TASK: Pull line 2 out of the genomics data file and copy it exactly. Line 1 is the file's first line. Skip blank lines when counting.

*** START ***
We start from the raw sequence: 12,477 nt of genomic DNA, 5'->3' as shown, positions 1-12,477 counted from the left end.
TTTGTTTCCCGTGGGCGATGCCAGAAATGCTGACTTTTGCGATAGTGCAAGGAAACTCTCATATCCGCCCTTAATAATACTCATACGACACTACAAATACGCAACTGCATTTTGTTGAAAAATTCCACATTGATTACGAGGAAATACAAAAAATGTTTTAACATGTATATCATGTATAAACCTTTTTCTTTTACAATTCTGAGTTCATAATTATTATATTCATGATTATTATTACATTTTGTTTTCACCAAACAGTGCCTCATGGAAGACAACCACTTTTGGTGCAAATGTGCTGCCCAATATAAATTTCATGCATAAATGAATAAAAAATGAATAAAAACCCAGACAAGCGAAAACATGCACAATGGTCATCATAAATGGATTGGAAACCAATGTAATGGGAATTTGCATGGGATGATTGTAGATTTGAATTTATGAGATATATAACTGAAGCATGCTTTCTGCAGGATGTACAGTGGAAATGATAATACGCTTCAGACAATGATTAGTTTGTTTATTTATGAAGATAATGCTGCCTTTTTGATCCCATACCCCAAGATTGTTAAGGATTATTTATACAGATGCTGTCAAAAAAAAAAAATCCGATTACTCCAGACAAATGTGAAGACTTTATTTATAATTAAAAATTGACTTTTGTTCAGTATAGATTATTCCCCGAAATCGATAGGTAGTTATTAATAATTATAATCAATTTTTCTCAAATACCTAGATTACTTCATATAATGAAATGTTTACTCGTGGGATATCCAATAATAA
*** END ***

TTTGTTTCCCGTGGGCGATGCCAGAAATGCTGACTTTTGCGATAGTGCAAGGAAACTCTCATATCCGCCCTTAATAATACTCATACGACACTACAAATACGCAACTGCATTTTGTTGAAAAATTCCACATTGATTACGAGGAAATACAAAAAATGTTTTAACATGTATATCATGTATAAACCTTTTTCTTTTACAATTCTGAGTTCATAATTATTATATTCATGATTATTATTACATTTTGTTTTCACCAAACAGTGCCTCATGGAAGACAACCACTTTTGGTGCAAATGTGCTGCCCAATATAAATTTCATGCATAAATGAATAAAAAATGAATAAAAACCCAGACAAGCGAAAACATGCACAATGGTCATCATAAATGGATTGGAAACCAATGTAATGGGAATTTGCATGGGATGATTGTAGATTTGAATTTATGAGATATATAACTGAAGCATGCTTTCTGCAGGATGTACAGTGGAAATGATAATACGCTTCAGACAATGATTAGTTTGTTTATTTATGAAGATAATGCTGCCTTTTTGATCCCATACCCCAAGATTGTTAAGGATTATTTATACAGATGCTGTCAAAAAAAAAAAATCCGATTACTCCAGACAAATGTGAAGACTTTATTTATAATTAAAAATTGACTTTTGTTCAGTATAGATTATTCCCCGAAATCGATAGGTAGTTATTAATAATTATAATCAATTTTTCTCAAATACCTAGATTACTTCATATAATGAAATGTTTACTCGTGGGATATCCAATAATAA